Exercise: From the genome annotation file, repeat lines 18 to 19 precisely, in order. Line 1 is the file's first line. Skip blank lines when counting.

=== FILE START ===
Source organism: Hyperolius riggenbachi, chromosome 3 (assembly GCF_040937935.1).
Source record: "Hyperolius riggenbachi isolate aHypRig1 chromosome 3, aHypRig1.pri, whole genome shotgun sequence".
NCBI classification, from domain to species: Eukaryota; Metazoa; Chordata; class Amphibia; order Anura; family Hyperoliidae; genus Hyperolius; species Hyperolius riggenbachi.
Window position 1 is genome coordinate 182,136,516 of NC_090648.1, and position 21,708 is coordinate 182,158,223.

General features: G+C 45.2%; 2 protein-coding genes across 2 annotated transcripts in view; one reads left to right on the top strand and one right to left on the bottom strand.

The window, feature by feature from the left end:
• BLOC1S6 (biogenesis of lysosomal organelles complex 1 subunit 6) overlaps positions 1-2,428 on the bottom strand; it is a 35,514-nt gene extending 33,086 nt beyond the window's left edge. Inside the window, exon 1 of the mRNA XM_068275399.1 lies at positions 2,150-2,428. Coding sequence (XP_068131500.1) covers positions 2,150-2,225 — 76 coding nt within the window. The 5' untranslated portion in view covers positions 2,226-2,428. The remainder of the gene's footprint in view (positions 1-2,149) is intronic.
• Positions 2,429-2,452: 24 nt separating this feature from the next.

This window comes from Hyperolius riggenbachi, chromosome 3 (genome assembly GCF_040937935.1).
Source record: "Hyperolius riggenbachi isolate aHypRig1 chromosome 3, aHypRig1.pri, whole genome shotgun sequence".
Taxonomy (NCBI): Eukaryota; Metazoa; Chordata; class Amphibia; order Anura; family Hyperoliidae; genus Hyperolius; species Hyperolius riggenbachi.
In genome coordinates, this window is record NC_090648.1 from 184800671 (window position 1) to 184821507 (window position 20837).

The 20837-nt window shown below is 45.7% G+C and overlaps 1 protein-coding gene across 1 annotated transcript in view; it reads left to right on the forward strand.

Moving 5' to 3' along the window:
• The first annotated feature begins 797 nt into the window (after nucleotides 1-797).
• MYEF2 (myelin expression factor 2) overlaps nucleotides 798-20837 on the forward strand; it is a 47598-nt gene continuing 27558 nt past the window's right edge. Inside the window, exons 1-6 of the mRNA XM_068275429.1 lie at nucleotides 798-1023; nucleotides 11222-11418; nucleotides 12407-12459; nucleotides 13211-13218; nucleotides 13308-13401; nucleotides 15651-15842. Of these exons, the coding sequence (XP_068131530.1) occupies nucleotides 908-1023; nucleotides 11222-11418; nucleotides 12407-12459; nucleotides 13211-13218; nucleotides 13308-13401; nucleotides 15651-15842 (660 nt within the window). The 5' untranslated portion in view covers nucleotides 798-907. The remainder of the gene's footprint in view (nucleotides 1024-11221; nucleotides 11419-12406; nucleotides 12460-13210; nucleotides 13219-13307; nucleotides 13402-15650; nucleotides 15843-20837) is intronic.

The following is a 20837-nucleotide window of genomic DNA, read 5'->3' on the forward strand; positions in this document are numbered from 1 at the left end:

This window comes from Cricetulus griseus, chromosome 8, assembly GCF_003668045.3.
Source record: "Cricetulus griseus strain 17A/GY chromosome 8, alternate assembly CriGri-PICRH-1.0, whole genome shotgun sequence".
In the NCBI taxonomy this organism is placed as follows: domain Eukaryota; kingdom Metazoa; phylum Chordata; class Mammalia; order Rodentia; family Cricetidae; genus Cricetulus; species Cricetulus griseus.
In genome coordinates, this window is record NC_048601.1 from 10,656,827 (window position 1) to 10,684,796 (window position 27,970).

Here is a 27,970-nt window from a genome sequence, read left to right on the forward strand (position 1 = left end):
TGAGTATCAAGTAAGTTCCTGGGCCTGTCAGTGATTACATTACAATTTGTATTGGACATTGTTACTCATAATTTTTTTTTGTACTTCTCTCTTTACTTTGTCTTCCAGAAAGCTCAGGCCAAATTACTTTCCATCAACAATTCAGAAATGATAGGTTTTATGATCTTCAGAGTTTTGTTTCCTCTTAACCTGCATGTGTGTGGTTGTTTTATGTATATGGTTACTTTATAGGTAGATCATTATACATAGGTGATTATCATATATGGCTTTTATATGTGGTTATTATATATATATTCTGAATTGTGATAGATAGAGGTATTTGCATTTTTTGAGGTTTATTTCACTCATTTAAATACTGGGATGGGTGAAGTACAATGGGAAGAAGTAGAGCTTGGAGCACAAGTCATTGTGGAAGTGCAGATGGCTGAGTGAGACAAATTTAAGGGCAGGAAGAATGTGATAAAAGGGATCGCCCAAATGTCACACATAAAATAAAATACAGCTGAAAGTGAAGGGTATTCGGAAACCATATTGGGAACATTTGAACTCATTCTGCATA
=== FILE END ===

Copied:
This window comes from Cricetulus griseus, chromosome 8, assembly GCF_003668045.3.
Source record: "Cricetulus griseus strain 17A/GY chromosome 8, alternate assembly CriGri-PICRH-1.0, whole genome shotgun sequence".